After subconsciously reading the title as about a "hair suit" I realized this building 'renovation' just added an air layer between a double envelope: e.g. an "air suit". And what better name could there be for two new "skins" draped over a 40+ year old building. It took some more thought to figure out why it won a Holcim Foundation Sustainable Construction Award for 2005
. Perhaps the confusion stemmed from a similar US technique used on apartment flats dating from the late 1950's. Garish colored glass facade elements were simply covered over (no fooling) with punched sheet metal plates held off from the original facade by 2 foot triangular brackets. Back to our subject. The winner's explanation goes like this: "Traditionally it was easy to reuse and recycle of Japanese architecture because of wood construction (sic). Now, we are facing problem of these massive heavy tough materials [for the] first time in our history. We have to find the way to handle these first generation reinforced concrete buildings...
"It seems that the recycling project, which is more like a reversion to earlier traditions, involves stripping away the original concrete exterior, leaving pillars and cross beams. The removal lowers building weight sufficiently for addition of a glass and "membrane" skin, which then gets topped off with the transluscent "second skin" shown in the picture. The gap between the first and second envelopes...a kind of architectural dermis...is described as a greenhouse "buffer" in winter and an insulative layer against the heat of summer. This space contains no physical insulation per se, and the designer seems to claim energy savings with a lowered resource committment. What kind of "R Value" would a large physical gap be able to achieve? Is it a modified Trombe Wall in a new cultural context or something entirely new? Guess you have to see it to get the answers.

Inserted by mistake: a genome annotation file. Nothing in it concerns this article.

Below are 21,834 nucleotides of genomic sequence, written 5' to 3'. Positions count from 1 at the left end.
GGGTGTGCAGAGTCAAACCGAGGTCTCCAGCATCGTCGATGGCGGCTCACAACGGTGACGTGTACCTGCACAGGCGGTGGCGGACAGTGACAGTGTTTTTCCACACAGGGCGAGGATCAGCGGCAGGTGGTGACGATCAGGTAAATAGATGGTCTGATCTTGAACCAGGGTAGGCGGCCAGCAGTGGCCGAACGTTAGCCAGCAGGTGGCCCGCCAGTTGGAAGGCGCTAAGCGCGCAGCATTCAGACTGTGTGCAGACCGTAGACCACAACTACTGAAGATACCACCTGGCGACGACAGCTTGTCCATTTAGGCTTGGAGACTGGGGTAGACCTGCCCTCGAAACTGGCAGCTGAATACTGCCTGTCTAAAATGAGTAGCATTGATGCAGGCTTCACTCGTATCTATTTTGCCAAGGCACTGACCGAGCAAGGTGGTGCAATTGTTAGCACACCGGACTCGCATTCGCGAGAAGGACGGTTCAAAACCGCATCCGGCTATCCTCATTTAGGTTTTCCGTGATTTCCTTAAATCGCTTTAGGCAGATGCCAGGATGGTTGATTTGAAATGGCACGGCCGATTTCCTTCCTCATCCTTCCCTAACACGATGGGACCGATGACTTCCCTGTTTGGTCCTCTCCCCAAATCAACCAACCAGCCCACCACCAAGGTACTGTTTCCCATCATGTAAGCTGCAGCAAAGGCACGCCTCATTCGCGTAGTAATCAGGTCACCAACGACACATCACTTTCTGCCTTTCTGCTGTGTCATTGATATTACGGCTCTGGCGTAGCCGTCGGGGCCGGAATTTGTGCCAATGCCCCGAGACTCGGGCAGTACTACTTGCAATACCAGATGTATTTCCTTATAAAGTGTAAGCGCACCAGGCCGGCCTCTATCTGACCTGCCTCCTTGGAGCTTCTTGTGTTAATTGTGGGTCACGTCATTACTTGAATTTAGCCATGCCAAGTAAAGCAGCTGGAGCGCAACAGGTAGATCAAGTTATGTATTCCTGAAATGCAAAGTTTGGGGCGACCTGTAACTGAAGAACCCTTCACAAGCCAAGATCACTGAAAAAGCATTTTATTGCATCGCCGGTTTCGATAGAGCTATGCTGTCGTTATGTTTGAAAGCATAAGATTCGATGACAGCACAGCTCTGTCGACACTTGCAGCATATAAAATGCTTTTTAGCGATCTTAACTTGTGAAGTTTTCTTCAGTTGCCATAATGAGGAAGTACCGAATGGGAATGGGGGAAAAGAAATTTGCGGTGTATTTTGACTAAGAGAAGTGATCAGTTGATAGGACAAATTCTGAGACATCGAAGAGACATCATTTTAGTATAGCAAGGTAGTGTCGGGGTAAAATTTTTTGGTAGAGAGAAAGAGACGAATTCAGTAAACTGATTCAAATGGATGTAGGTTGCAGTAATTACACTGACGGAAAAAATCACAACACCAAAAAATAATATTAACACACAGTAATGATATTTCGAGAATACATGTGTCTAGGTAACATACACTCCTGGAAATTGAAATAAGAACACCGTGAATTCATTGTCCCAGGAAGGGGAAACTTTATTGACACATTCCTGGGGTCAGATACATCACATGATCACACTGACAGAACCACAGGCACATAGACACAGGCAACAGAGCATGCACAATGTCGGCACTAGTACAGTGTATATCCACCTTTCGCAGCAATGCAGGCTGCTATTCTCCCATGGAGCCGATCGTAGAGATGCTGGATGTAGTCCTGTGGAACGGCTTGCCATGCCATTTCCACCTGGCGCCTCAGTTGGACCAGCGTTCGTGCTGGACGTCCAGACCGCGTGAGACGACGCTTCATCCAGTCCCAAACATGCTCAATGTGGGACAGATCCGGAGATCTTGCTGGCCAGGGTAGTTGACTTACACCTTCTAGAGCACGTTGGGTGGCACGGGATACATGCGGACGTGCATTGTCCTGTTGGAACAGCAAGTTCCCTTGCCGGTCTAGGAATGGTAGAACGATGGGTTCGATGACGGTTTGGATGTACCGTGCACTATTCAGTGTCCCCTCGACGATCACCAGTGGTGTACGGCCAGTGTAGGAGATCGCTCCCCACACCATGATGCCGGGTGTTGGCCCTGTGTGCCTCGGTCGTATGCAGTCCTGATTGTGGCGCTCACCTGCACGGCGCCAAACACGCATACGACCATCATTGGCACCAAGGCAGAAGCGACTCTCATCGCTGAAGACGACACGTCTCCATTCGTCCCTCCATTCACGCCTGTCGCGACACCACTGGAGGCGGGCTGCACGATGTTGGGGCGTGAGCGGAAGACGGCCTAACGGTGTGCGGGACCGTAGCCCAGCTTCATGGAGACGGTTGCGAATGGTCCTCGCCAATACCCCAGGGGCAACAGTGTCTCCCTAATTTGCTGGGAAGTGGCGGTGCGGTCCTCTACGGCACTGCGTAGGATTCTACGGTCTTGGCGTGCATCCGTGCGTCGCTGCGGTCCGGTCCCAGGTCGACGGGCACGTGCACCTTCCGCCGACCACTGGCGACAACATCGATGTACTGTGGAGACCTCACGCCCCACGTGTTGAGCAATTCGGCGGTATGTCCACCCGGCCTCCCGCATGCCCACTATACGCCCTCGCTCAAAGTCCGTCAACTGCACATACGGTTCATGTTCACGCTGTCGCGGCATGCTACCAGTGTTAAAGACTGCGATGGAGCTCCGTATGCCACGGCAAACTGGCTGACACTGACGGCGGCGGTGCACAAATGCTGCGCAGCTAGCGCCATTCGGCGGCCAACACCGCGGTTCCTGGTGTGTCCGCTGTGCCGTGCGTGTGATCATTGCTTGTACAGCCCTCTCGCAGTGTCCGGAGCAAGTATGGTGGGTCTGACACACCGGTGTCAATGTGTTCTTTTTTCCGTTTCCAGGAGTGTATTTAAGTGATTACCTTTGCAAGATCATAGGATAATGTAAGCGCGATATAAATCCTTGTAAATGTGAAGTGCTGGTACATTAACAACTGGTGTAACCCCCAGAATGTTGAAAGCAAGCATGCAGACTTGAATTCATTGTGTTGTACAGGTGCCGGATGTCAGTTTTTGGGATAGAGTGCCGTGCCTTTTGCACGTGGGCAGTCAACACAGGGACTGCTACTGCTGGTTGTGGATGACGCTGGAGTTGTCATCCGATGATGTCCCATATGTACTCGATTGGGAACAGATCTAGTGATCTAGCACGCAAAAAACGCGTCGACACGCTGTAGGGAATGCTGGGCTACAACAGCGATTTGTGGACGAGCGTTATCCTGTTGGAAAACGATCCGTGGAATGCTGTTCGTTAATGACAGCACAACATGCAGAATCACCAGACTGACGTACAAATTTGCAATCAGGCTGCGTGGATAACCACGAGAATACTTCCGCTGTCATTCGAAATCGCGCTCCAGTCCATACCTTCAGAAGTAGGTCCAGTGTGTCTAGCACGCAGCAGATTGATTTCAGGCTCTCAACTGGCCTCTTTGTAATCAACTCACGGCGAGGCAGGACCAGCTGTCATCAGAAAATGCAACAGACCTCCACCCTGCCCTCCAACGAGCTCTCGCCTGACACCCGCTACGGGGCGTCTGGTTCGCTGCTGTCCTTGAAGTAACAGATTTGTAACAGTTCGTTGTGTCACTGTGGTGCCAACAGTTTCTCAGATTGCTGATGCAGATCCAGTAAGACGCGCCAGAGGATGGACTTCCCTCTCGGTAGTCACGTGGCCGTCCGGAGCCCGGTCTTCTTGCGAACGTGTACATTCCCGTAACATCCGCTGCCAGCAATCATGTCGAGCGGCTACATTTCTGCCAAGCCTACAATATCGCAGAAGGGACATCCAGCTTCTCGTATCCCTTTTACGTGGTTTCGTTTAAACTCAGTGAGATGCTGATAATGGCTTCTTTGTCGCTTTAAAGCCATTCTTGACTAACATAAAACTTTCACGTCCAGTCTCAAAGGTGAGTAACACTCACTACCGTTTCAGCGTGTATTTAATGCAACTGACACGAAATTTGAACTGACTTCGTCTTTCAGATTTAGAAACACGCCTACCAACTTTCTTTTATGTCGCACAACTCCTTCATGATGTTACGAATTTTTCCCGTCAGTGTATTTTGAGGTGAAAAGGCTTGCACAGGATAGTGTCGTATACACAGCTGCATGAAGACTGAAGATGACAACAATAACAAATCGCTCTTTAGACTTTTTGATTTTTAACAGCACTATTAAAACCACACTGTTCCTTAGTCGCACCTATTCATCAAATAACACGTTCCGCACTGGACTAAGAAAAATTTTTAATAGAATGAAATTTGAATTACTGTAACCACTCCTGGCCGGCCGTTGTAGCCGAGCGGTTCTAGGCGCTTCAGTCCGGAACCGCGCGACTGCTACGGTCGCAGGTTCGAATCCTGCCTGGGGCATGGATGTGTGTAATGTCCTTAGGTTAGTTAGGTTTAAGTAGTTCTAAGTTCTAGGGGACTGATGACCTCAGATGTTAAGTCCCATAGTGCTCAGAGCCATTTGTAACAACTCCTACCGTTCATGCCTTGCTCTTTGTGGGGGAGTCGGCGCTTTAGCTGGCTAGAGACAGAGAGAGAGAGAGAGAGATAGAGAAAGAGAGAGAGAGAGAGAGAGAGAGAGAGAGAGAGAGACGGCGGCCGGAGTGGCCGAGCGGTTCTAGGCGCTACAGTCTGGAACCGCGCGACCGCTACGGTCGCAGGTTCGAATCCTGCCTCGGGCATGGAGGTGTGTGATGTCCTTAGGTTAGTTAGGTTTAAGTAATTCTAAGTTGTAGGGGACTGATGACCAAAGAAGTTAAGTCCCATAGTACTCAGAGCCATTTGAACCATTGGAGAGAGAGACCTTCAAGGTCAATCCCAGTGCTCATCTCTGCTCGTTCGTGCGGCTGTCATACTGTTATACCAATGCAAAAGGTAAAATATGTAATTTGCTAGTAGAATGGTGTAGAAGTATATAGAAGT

The author's summary explains that "...instead of heavy and thick wall, building dresses transparent and transluscent thin skin. It's remind us (sic) traditional Japanese facade made of paper and wood lattice. Flexible communication between iniside and outside will improve relation between residents and local society"
Detailed project summary is found here, as PDF download. Note: file seems to be digitally signed.
Footnote: TreeHugger strongly recomomends you take a moment to follow the top link in this post to have a look at some of the other Holcim award winners, especially the European ones. Way cool stuff with an emphasis on daylighting and dematerialization --- elements of green design we in the US have to catch up with. There's a lot more than just recycled materials and liviing roofs to tend to.